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Accessibility on the web has been an issue for over a decade, and it remains a crucial--but often overlooked--element of web design. Instructor Zoe Gillenwater explains the concept of accessibility as it applies to the web, and describes how it affects the audience. She also covers how to set up accessibility testing, and how to apply accessibility principles to new and existing sites using standards-compliant markup and CSS. Exercise files accompany the tutorials.
>> Now let's look at some accessibility tools that are online that you can bookmark and use for testing your pages. Four of these tools are listed on the screen with their URLs. You may want to pause the movie at this point to write them down and load them in your browser. I'm going to use the same page from the W3C that we've been testing in these four tools. The URL of it again is www.w3.org/wai/eo/2005/demo/before/index.
Go to the address bar and hit Ctrl C or Cmd C to copy the URL. Then open up the first tool at the URL colorfilter.wickline.org. This tool asks you to put in an URL to a page and then choose a type of colorblindness to emulate on that page. Go down to the type URL box and hit Ctrl V or Cmd V to paste in the URL. In the Select box below you'll need to pick a type of color filter. The filters shown are different types of colorblindness.
The two at the top, the red-green colorblindness are the most common. So you might want to start with testing those. I'm going choose protanopia. Then click the Fetch and Filter button. The tool will load the page with different colors to simulate this kind of colorblindness. It might take a few minutes for it to load all of the images since it has to remake them. You can see that the colors and the images have changed dramatically. The red and green from the images has basically been stripped out.
This box on the right-hand side of the page allows you to choose different settings to test your page with different types of colorblindness. Let's go to the second tool now. Go to the URL www.vischeck.com/vischeck/vischeckimage.php. This is another tool for emulating different types of colorblindness, but with this tool you up load and image file to check. Go down to the image file box and click on the Browse button.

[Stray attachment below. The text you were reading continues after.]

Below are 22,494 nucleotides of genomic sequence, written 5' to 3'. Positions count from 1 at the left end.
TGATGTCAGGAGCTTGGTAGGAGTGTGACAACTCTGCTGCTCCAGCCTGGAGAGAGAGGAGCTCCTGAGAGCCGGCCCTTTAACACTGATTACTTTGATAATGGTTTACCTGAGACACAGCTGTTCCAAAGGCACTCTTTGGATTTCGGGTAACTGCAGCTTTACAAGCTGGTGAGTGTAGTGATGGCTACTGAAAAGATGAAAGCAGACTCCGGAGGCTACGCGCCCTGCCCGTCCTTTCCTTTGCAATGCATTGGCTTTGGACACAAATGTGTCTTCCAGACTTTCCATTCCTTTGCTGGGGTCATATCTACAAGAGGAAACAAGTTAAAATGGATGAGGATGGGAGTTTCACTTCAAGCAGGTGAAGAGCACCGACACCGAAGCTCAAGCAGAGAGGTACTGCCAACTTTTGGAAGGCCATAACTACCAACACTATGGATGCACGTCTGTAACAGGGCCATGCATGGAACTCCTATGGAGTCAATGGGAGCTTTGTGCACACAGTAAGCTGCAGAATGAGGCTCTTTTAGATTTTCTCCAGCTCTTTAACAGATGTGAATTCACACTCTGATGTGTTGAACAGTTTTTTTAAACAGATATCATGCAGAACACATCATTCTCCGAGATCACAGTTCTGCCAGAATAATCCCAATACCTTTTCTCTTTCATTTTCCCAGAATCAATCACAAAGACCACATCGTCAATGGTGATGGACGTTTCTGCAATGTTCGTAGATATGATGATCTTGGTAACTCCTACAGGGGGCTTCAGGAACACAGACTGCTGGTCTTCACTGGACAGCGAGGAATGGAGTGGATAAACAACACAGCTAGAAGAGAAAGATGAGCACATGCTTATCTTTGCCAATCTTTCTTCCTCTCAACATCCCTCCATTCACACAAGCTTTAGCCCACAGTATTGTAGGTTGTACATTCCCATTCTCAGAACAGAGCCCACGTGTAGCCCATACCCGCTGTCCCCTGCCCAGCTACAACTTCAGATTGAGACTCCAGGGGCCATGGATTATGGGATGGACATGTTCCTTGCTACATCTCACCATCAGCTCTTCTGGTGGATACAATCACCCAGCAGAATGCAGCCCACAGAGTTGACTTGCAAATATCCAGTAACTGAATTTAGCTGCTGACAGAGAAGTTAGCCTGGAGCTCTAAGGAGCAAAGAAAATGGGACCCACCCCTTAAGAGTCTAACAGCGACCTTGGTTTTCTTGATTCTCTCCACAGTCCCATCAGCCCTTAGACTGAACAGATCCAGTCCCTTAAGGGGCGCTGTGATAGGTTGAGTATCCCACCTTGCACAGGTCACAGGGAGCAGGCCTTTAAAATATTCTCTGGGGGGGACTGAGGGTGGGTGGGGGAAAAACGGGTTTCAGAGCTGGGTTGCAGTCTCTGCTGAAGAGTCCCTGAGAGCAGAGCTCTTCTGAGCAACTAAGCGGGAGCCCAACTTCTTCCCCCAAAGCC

If you're following along with the exercise filed, inside the Chapter Two folder is an image named coffee. Select that image and click Open. Now you can click on the run vis check button to change this image for how it would look for this chosen type of colorblindness. Once again it will take a few moments while the tool up loads the image and changes its colors. Let's scroll down the page to see the full image.
You can see that with this type of colorblindness it's impossible to distinguish the different colors in these coffee beans. So for instance if you had a chart or another type of image where color was important and you're asking your users to choose something based on that color, it would be impossible for them to do so in those sorts of situations. The third tool that we're going to look at is at www.snook.ca/technical/color_contrast/color.html.
This tool does the same thing that the Firefox extension we downloaded earlier does. It checks the contrast between the text color and its background color. The difference between this tool and the tool, however, is that this one allows you to quickly change the colors so that if you are failing a certain color contrast test you can quickly choose a new color and see if it passes. To change the colors, scroll down to either the foreground color or the background color box. I am going to change the background color. There are three sliders to change the red, green, and blue values.
Click on the red slider and move it to the left. You'll see in the results box to the right the calculated brightness difference and color difference, and then whether or not these values are compliant. It will either say yes, no, or sort of. Sort of means that it only passes one of the two tests. Ideally, you would want it to say yes. So let's keep moving the slider to the left. Now it says no. So we definitely want to change these colors. Going all the way to the left has just made it worse. Let's slide this back to the right.
We now have a value of yes, meaning we pass the color contrast test. The last tool is a readability test. It's online at juicystudio.com/services/readability.php. If you scroll a little ways down the page you'll see a form labeled test the readability of a web site. Here you can put in a URL and click the Calculate Readability button to have the tool measure how easy it is to read and understand the text on the page. Click inside the box, and once again hit Ctrl V or Cmd V to paste in the same URL that we used earlier.
Then click on Calculate Readability. A report will come up showing you information about the text on the page you just checked. The three rows at the bottom of the table are the names of three tests. The Gunning Fog index and Flesh Kincaid Grade. Both assign you a number that corresponds with the grade level that this would be appropriate reading for. The flesh reading this under is between 1 and 100. Generally, you want to get a value between 60 and 70. So it looks like this page will be easy to read for a number of people. These are just a few online tools that you can bookmark and use for testing.
Next we'll look at some other tools online that give you a more comprehensive analysis of the accessibility of your pages.
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